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Theatre with Sharman

Tuesday, June 14, 2016

From being passionate about engineering in 3 Idiots to being passionate about theatre in real life, Sharman Joshi has brought us some great projects. Jagruti Verma speaks to him about his life in theatre

Sharman Joshi is known for fantastic films such as Rang De Basanti and 3 Idiots, but don’t be quick to assume that Bollywood is the only land he’s conquered with his talent! The actor has hosted a game show, been on several television series and is also well known for his roles in theatre. We spoke to him to find out how theatre has changed, why he loves being in plays, and about his venture into directing them.

How would you say the theatre industry has changed in the past two decades?
Thanks to the popularity and rise of television, there has been a bit of a talent drain in the theatre world, which hasn’t been good for the art form. At the same time, there has also been some action heating up the genre of late, which is a good thing. I think that if the right people come into the business at this point, theatre could be taken to the next level, where people can get good quality entertainment, and we as creative people can have a platform to showcase it to audiences in order to express ourselves better. Also, our Gujarati and Marathi population is quite culturally inclined towards theatre, but surprisingly, not many Hindi-speaking audiences seem to be going to the theatre. Hopefully, with more film actors and directors stepping into this world and interesting work in the pipeline, we will be able to build this audience, and hopefully keep them coming back for more by giving them good stuff to watch.

Your second play, Main aur Tum, is a Hindi adaptation of an English play called Same Time Next Year by Bernard Slade. What difficulties do you face when you’re presenting it to an Indian audience?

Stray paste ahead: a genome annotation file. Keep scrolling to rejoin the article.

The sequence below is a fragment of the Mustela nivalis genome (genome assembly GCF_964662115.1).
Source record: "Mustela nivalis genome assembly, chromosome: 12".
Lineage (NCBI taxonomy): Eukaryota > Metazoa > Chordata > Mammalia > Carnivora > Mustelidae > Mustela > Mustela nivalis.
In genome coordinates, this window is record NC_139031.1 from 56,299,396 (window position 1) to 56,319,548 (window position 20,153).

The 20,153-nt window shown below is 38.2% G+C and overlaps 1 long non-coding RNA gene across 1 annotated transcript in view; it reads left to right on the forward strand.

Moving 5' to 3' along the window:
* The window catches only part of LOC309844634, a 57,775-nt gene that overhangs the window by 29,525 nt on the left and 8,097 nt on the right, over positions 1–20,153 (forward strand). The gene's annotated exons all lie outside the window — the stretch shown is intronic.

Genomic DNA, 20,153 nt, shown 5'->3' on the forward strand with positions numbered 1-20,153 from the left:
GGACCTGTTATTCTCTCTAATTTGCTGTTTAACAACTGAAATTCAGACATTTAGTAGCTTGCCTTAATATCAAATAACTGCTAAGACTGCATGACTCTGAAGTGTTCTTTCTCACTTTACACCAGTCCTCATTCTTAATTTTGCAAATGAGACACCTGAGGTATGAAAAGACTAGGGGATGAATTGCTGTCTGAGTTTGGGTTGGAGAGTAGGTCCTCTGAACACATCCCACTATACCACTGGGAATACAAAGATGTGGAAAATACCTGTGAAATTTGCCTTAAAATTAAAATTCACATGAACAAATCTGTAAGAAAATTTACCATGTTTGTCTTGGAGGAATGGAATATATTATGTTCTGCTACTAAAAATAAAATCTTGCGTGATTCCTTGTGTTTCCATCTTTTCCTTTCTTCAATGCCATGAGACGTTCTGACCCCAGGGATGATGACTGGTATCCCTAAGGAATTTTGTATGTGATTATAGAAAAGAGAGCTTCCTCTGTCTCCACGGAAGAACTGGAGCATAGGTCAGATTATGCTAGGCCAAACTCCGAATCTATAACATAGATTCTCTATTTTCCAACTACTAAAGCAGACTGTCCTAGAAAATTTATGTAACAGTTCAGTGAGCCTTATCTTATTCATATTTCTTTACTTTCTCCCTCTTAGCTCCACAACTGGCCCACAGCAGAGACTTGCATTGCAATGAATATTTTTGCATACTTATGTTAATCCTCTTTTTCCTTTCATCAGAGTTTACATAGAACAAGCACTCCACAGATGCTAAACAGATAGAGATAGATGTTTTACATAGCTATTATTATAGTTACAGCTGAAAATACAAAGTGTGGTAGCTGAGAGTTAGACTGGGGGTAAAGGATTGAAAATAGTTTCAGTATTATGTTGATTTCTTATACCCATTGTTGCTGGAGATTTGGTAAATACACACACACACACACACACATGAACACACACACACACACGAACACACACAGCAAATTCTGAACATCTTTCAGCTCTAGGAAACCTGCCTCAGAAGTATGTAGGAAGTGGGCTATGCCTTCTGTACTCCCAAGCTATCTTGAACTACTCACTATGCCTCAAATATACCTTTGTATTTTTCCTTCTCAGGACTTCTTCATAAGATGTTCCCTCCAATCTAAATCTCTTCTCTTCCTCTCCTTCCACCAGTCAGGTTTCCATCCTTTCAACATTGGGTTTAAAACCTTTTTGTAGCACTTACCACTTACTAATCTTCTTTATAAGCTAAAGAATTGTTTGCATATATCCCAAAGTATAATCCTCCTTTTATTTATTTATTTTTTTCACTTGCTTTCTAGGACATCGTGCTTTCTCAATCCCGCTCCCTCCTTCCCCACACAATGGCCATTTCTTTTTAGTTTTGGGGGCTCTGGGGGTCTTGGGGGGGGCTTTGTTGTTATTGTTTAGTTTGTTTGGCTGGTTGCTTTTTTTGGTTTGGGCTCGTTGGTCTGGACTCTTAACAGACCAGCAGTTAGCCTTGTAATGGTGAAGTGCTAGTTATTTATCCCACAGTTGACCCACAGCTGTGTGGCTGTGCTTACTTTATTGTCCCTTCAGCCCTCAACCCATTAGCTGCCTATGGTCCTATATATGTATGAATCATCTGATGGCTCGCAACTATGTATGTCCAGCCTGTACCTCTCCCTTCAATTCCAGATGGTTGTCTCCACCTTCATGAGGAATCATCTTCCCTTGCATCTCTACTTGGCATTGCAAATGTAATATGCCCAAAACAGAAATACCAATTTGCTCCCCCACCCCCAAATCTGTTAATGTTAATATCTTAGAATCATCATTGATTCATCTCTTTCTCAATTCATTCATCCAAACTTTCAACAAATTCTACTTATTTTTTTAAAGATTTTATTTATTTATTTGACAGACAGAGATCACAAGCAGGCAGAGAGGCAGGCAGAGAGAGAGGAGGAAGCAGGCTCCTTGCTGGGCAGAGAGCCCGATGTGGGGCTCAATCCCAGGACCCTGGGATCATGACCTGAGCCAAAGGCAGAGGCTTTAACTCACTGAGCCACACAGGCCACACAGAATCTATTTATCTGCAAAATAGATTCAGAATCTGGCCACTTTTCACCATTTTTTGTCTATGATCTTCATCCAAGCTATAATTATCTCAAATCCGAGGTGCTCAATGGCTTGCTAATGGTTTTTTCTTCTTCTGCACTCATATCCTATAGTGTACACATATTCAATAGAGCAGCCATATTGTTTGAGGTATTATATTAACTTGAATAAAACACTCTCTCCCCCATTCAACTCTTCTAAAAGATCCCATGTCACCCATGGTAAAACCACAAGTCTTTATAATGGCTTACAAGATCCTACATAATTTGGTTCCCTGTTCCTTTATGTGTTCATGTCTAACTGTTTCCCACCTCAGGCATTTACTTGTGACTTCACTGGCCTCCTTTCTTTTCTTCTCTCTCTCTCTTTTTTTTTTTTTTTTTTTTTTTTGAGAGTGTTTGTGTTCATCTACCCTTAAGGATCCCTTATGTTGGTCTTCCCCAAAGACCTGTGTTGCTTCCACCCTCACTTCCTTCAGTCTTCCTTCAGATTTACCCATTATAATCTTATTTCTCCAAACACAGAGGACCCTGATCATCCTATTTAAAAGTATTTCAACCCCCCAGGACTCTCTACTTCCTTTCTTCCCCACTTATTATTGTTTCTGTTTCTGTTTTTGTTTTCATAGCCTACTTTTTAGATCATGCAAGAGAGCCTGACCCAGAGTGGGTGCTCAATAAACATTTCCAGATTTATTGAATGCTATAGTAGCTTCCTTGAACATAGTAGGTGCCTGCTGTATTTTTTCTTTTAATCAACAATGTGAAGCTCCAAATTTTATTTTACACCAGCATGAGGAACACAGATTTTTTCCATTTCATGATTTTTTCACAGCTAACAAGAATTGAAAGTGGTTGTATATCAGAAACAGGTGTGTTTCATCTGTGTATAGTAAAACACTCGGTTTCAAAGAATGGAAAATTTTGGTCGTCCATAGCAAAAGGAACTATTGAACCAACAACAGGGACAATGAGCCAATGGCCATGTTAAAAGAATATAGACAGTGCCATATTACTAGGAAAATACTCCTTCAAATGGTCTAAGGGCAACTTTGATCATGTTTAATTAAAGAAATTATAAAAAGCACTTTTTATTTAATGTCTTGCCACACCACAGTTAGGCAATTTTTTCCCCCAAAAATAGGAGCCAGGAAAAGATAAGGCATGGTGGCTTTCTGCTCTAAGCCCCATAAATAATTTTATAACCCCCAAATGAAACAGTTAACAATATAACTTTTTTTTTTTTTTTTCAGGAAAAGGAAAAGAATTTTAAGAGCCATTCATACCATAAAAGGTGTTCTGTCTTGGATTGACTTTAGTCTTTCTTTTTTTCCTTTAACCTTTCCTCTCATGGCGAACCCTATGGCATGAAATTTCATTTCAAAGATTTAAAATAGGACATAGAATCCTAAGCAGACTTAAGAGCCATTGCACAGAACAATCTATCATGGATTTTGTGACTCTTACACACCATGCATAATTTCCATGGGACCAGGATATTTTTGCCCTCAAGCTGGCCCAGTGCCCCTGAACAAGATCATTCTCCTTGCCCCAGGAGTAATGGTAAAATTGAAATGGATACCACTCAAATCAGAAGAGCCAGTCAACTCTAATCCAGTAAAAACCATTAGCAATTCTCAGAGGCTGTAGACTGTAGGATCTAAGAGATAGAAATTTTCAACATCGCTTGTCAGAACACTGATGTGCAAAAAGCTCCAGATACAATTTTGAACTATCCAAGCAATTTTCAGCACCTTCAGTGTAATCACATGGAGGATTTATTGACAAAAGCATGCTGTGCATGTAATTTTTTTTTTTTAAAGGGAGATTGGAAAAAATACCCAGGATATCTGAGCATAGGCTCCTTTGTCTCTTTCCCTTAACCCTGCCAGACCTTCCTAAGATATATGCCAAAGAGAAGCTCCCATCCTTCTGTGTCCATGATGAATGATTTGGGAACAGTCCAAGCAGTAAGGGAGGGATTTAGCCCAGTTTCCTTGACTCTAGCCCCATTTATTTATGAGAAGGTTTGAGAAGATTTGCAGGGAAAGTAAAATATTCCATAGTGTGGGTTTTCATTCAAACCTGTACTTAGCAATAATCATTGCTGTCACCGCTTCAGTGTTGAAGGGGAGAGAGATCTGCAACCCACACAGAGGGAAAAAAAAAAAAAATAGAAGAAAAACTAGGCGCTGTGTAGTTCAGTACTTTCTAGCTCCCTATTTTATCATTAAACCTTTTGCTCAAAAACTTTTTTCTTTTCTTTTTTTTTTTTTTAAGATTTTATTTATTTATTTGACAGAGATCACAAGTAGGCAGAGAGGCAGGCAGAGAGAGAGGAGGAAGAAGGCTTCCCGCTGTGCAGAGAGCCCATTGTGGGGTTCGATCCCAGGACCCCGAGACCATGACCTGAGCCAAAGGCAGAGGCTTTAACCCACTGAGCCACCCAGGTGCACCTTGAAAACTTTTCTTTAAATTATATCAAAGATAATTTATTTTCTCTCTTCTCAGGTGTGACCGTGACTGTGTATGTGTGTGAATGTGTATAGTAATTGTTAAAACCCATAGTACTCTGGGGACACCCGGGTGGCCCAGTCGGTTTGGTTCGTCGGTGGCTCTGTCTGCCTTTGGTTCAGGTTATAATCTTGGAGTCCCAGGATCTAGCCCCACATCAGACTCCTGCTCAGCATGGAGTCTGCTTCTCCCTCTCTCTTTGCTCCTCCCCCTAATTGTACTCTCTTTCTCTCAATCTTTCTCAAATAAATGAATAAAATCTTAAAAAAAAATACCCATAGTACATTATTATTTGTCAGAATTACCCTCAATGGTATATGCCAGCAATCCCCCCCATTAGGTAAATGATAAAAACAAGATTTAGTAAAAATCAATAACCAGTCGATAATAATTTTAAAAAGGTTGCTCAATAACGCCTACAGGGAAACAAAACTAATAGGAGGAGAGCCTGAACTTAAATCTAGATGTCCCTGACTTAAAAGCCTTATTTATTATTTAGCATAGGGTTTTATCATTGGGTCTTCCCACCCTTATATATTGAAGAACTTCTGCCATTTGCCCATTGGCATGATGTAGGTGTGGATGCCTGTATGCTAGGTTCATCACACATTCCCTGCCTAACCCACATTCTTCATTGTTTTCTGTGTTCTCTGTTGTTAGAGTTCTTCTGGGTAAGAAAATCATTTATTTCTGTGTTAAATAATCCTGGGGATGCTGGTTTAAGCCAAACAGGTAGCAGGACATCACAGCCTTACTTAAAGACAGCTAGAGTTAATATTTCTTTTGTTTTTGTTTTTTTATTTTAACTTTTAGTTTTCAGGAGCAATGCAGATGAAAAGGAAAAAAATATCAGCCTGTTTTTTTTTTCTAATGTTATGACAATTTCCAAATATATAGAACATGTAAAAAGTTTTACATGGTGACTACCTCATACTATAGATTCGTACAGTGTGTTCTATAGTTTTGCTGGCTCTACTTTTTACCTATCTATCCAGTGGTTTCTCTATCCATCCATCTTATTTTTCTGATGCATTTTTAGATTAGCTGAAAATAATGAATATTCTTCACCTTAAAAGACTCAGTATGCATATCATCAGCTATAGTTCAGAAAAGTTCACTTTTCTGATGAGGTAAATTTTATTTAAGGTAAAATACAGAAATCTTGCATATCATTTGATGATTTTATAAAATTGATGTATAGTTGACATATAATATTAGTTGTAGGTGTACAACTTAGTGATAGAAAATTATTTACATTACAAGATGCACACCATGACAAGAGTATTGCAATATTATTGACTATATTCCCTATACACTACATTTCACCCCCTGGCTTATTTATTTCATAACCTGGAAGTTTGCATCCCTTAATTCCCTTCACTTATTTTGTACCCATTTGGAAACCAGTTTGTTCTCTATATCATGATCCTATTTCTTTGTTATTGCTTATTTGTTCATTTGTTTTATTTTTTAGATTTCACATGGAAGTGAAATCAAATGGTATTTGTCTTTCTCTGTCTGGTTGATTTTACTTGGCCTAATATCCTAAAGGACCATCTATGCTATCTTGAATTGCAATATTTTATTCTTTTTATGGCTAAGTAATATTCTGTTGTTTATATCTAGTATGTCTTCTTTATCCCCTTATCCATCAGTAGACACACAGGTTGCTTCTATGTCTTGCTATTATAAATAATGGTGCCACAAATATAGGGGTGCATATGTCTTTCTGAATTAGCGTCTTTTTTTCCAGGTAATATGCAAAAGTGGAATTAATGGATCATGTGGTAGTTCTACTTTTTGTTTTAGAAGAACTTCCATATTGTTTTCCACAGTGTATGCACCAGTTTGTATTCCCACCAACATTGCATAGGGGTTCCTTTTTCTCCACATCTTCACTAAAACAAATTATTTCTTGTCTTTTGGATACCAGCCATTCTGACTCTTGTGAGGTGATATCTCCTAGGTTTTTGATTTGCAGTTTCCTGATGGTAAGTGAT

Same Time Next Year had the potential to be adapted into an Indian language because of the kind of story, concept, thoughts and ideas that are in it, all of which are relevant in an Indian context. In fact, they’re universal. The fact that it has been adapted in so many countries shows us that it is a timeless classic, where borders and boundaries don’t matter — it cuts through all of that. The fact that it could be enacted in various countries around the world also proves that Bernard Slade has written a story about human emotions so accurately that people all over the world can relate to it, which is a great thing!

What difficulties did you face while directing a play in which you also have to act? Is it any different from directing a movie, where you can go over the recorded scenes on screen?
I actually shot the play on my phone, to see what I was doing. It was a plain recording that was very flat and boring. However, it gave me a general idea of how the play would eventually look. We generally have stand-ins for the parts we are playing when we are directing something, so we can see how things will look. It could even be the assistant director standing there.

We have seen you in many different roles — comic, romantic and horror. What genre do you think suits you best? What’s your favourite type of character to play?
Drama comes to me more naturally and I find it easier to fit in because I don’t have to work very hard at it. Thankfully, I had these two great plays to help me work on my comic timing.

Are there any films you would want to adapt and direct into plays someday?
Yes, I would love to direct Mystic River as a play someday. It is a finely done film that won quite a few Oscars. I can’t explain why — it’s the kind of film you have to watch to know! From the more recent films, even Gone Girl could be performed well as a play.

Watch the play
Main aur Tum is about two people who meet each other on the same weekend every year, for two dozen years, for a romantic tryst. The twist in the tale is that they are both married to different people, and initially met by chance at a romantic inn over dinner several years ago. After finding themselves in the same bed the next morning, they decide to meet every year, which they do. Over the years, they change and help each other without the other’s knowledge. The play embodies wit, compassion and a sense of humour and nostalgia. The next performance will take place at Rangsharda Auditorium on June 26 at 7.30pm.

Tickets are available on BookMyShow and start at Rs300. Visit to experience a tale like never before!

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